Skip to main content
ARS Home » Pacific West Area » Pullman, Washington » Animal Disease Research » Research » Publications at this Location » Publication #390305

Research Project: Control Strategies for Bovine Babesiosis

Location: Animal Disease Research

Title: Identification of CCp5 and FNPA as novel non-canonical members of the CCp protein family in Babesia bovis

Author
item OZUBEK, SEZAYI - Washington State University
item ALZAN, HEBA - Washington State University
item BASTOS, REGINALDO - Washington State University
item LAUGHERY, JACOB - Washington State University
item Suarez, Carlos

Submitted to: Frontiers in Veterinary Science
Publication Type: Peer Reviewed Journal
Publication Acceptance Date: 1/10/2022
Publication Date: 2/15/2022
Citation: Ozubek, S., Alzan, H.F., Bastos, R.G., Laughery, J.M., Suarez, C.E. 2022. Identification of CCp5 and FNPA as novel non-canonical members of the CCp protein family in Babesia bovis. Frontiers in Veterinary Science. https://doi.org/10.3389/fvets.2022.833183.
DOI: https://doi.org/10.3389/fvets.2022.833183

Interpretive Summary: Bovine babesiosis caused by Babesia bovis is an economically significant tick-borne disease that imposes restrictions to livestock production worldwide. Current methods to control bovine babesiosis have severe limitations and novel approaches, including transmission-blocking vaccines, are needed. In this study we identified two genes (termed CCp5 and FNPA) encoding for proteins that can are non canonical members of the CCp family of proteins, which are known to involved in the development of sexual reproduction of Babesia-related apicomplexan parasites. Sexual reproduction in Babesia parasites occurs in the midgut of their tick vectors, and is an event required for efficient transmission of the parasite in nature. Some of the members of this family are expressed in the surface of Babesia gametocytes and can be the targets for the development of transmission-blocking vaccines. The data provides inside on the biology of the parasite and supports FNPA as a possible candidate component of a transmission-blocking vaccine against B. bovis.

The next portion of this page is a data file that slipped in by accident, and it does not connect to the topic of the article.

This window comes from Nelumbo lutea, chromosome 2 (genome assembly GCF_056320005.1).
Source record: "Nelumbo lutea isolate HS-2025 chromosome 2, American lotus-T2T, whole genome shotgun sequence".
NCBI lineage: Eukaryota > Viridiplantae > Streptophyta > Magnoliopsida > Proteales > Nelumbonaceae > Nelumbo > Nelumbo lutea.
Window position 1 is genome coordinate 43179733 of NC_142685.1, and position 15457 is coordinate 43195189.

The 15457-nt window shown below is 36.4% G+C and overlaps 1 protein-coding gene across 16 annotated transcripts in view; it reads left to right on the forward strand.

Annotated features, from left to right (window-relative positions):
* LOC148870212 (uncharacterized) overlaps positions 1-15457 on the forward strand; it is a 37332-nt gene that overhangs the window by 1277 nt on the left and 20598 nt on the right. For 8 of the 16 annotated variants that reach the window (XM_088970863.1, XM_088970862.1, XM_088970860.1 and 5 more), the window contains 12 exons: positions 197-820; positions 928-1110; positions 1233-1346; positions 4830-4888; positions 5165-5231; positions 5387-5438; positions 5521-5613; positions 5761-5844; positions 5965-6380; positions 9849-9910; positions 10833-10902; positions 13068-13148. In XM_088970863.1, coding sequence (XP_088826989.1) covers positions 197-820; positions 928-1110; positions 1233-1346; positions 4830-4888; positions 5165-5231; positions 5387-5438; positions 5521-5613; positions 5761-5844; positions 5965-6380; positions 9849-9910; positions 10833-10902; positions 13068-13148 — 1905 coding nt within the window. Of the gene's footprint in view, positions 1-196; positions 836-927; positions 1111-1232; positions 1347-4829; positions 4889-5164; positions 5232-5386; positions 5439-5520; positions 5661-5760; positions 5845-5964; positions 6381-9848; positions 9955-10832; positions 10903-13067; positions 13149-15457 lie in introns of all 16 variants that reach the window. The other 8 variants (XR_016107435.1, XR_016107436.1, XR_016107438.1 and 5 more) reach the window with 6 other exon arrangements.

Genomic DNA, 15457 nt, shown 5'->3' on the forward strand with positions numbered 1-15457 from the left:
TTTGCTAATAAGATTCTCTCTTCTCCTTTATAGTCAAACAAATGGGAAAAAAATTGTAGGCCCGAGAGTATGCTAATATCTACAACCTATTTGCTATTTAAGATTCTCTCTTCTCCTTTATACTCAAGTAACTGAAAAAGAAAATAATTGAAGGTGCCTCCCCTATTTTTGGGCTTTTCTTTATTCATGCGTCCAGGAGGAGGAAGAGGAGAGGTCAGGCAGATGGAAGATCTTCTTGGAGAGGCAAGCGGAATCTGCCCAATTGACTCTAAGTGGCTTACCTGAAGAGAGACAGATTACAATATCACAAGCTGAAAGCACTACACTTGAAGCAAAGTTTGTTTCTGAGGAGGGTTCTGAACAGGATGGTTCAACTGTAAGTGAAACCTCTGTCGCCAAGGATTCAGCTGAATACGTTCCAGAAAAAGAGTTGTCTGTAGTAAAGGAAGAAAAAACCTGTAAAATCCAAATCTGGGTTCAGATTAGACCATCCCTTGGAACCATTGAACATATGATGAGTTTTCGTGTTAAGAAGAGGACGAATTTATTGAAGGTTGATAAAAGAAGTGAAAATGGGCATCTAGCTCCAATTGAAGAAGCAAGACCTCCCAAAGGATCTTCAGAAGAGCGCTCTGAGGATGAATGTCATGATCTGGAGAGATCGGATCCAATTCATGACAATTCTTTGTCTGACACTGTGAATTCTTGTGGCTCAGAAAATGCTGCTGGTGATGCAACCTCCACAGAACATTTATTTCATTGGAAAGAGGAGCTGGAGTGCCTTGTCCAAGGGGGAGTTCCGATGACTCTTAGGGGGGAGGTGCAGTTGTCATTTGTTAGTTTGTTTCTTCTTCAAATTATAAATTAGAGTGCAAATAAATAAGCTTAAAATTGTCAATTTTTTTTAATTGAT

Technical Abstract: Bovine babesiosis caused by Babesia bovis is an economically significant tick-borne disease that imposes restrictions to livestock production worldwide. Current methods to control bovine babesiosis have severe limitations and novel approaches, including transmission-blocking vaccines, are needed. Members of the widely conserved CCp family are multidomain adhesion proteins containing LCCL motifs, which are differentially expressed on gametocytes of apicomplexans, including Babesia spp. and Plasmodium spp. While Plasmodium parasites contain 6 distinct CCp genes, only three members (CCp 1-3) were previously identified in B. bovis. In this study, we describe the identification and characterization of two novel non-canonical members of the CCp gene family in B. bovis, named CCp5 and FNPA. The genes were identified in silico by TBLASTN using P. falciparum CCp family domains as queries. Unlike CCp1-3, the B. bovis CCp5 and FNPA proteins lack the LCCL canonical domain but contain other typical multidomain adhesion motifs which are also present in canonical CCp proteins, and conserved synteny with known CCp genes in related apicomplexans. Sequence analysis of these two proteins demonstrated high sequence conservation among isolates. Also, transcription, immunoblot, and immunofluorescence analyses demonstrated expression of CCp5 and FNPA in blood and in vitro induced sexual stages of B. bovis. Also, FNPA, in contrast to CCp5, has a predicted transmembrane domain, suggesting that it might be expressed in the surface of sexual stage parasites. Altogether, the data supports FNPA as a possible candidate component of a transmission-blocking vaccine against B. bovis.